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On 14 November 2014, His Holiness Patriarch Kirill of Moscow and All Russia, currently on the irenical visit to the Serbian Orthodox Church, and His Holiness Patriarch Irinej of Serbia visited the University of Belgrade.

The ceremony of awarding His Holiness Patriarch Kirill took place in the conference hall.

Rector of the University, Academician Vladimir Bumbaširević, greeted His Holiness and announced the Academic Board’s decision to confer the degree of Doctor honoris causa on the Primate of the Russian Orthodox Church. Gaudeamus

was sung.

Attending the ceremony were members of the delegation of the Russian Orthodox Church accompanying His Holiness on the visit, hierarchs and clerics of the Serbian Patriarchate, ambassadors of Bulgaria, Greece and the Holy See, representatives of the Serbian Academy of Sciences and faculty and students of the University of Belgrade.

His Holiness expressed his gratitude for the honour and delivered his doctoral address in which he spoke about the centuries-long history of relations between the Serbian and Russian people, underscoring ‘strong links of fraternal love, one Orthodox faith and common spiritual and moral values.’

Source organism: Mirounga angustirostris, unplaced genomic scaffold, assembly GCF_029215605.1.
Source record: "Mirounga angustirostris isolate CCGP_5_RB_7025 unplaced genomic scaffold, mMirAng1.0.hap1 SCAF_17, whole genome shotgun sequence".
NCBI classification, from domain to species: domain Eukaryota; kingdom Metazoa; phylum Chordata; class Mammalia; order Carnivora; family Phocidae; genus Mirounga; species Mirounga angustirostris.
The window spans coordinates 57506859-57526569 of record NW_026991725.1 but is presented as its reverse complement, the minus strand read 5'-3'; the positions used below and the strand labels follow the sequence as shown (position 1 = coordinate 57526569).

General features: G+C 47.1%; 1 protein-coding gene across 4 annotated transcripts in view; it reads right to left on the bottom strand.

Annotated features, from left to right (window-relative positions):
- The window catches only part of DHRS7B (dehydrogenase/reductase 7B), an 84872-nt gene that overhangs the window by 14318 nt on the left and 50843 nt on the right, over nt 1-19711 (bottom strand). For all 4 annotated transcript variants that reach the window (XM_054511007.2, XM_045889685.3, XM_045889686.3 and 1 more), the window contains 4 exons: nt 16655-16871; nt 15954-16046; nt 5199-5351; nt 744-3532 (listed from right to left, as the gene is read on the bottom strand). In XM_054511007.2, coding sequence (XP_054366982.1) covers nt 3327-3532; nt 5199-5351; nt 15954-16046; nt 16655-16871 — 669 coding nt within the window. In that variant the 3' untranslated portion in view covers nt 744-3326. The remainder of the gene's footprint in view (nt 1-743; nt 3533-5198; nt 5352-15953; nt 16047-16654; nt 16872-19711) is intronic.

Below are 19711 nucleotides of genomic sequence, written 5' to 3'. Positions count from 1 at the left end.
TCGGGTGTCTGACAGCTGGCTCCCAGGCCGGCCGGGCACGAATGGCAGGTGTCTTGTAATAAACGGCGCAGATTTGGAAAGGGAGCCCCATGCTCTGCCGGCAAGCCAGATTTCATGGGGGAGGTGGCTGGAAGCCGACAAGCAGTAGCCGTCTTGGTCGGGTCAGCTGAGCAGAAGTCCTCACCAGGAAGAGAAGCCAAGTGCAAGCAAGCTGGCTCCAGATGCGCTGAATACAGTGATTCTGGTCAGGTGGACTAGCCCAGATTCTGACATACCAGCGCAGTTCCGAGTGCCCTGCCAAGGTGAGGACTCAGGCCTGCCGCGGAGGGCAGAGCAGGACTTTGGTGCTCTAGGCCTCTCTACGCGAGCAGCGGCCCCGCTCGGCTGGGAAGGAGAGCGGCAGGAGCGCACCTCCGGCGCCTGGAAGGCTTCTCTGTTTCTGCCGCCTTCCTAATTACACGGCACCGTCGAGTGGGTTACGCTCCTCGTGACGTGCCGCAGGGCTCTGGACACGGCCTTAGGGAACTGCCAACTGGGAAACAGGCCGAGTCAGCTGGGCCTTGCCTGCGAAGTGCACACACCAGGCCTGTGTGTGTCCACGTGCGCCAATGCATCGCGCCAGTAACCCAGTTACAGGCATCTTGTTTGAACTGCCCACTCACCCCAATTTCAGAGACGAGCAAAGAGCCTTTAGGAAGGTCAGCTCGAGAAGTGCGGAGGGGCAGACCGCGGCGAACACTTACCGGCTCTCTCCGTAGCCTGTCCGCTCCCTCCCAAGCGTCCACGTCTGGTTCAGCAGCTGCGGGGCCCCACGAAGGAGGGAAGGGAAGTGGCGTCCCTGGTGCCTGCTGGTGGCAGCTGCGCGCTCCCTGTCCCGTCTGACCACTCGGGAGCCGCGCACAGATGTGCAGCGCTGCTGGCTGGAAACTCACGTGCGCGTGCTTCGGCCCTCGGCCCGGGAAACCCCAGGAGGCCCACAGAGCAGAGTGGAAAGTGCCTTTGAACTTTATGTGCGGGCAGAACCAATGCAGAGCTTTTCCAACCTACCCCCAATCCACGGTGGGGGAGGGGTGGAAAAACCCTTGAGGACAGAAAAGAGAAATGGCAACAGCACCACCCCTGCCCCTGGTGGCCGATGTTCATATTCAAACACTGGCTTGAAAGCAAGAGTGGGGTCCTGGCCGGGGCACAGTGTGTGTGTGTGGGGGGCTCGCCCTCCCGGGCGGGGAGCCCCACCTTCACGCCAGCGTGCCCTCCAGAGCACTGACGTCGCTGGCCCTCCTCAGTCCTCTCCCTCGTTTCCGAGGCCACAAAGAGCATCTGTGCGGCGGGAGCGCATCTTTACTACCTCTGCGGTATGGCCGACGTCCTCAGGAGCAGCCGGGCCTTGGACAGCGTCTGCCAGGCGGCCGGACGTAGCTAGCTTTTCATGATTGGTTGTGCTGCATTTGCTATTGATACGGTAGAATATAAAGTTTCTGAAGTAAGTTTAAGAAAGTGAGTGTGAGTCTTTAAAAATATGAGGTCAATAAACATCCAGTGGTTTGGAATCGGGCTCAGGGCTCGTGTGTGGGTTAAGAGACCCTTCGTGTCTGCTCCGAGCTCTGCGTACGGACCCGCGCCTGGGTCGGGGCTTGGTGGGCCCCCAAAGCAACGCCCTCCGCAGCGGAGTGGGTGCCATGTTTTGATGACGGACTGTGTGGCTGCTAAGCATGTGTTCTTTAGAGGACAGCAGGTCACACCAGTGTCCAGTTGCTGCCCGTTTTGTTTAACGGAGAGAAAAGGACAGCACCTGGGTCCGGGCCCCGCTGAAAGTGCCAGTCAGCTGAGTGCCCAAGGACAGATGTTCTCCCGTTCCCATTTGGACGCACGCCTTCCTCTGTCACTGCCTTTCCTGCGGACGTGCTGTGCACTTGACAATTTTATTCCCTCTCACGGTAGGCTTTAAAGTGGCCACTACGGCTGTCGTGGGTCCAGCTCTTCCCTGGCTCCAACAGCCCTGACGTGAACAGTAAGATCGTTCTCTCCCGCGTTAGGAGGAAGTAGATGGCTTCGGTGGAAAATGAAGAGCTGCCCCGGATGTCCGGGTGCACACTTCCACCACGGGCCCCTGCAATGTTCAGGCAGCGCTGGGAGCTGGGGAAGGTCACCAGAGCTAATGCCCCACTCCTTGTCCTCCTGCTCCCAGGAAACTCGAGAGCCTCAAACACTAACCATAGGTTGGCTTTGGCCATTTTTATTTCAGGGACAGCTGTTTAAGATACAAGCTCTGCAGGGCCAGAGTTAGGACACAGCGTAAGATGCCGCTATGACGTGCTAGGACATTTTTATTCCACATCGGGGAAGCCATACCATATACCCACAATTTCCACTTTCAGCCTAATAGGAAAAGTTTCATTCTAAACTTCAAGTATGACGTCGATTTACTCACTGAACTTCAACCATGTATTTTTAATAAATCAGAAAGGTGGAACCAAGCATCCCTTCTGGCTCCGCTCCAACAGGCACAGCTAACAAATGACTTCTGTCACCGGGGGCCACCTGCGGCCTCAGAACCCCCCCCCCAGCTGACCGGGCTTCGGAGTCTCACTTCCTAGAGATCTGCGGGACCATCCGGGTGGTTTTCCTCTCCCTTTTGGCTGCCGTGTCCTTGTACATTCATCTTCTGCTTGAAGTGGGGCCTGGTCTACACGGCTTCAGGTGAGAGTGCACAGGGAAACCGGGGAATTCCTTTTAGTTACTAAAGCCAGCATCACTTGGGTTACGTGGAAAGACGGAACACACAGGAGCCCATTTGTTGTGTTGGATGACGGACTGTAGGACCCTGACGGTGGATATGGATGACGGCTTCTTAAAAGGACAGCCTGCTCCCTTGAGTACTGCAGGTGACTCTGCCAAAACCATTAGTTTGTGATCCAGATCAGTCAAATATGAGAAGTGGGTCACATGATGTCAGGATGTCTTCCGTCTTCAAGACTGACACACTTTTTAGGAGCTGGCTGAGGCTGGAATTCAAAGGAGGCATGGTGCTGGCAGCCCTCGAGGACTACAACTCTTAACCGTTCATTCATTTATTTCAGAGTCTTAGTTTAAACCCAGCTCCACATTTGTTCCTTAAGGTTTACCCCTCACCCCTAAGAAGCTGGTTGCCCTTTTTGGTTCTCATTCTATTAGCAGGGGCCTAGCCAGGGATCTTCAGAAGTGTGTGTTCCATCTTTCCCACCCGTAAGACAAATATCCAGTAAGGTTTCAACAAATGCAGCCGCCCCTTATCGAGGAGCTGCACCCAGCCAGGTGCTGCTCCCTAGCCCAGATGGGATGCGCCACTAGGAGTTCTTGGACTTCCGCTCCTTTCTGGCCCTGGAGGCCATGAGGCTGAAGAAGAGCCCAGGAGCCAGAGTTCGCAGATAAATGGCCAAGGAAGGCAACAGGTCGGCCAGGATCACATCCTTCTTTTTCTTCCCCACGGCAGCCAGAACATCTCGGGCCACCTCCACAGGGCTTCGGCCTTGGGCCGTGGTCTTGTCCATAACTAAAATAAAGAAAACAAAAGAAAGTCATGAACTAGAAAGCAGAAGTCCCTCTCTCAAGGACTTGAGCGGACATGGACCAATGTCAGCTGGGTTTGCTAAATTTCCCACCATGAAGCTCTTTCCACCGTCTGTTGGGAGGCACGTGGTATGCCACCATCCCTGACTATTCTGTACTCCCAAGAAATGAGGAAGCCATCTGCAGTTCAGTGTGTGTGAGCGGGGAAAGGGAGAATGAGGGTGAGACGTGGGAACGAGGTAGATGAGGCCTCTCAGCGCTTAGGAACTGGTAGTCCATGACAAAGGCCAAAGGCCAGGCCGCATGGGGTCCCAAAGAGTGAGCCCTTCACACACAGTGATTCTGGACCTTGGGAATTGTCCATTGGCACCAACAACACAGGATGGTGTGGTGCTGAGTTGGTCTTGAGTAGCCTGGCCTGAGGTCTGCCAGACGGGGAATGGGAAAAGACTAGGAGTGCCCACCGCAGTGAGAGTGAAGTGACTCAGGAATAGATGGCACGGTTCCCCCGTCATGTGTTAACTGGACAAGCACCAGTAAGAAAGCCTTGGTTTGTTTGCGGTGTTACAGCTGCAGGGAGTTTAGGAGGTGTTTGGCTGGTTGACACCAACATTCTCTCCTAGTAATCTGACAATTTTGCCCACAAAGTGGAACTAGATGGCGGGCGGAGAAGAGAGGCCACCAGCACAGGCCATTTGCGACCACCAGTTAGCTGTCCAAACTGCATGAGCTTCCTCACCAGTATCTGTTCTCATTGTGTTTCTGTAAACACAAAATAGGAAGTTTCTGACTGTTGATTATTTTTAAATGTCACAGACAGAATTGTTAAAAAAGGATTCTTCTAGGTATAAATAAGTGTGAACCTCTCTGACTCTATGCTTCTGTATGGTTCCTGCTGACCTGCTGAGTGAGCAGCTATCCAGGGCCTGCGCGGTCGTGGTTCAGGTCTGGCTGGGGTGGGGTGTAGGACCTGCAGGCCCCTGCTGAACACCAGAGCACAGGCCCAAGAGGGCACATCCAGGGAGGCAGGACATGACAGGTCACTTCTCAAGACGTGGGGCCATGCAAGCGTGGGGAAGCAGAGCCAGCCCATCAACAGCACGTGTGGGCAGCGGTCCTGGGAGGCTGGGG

“I am confident that it is especially important to develop and strengthen the relations between our peoples in today’s difficult international situation. The solid foundation of these relations lies not only in the affinity of our history and culture, but also in the shared views on many problems and challenges.’
Among these problems he mentioned the active de-Christianization of European society and the rejection of fundamental Christian values in people’s lives and activities.

As we see the process of secularization, denial of the absolute Truth, removal of the very concept of sin from public consciousness, we have to say with regret that many European countries have given up their Christian identity and begun to support the standards which run contrary to the commandments of the Gospel.

‘Freedom cannot be seen in isolation from responsibility before God, the neighbours and man himself. Likewise, the rights cannot exist without responsibility, including the moral one.

‘Man is free to choose between good and evil, and the Lord is calling us to choose good, defying fashion, the spirit of the age, political correctness, or standards of the secular world.’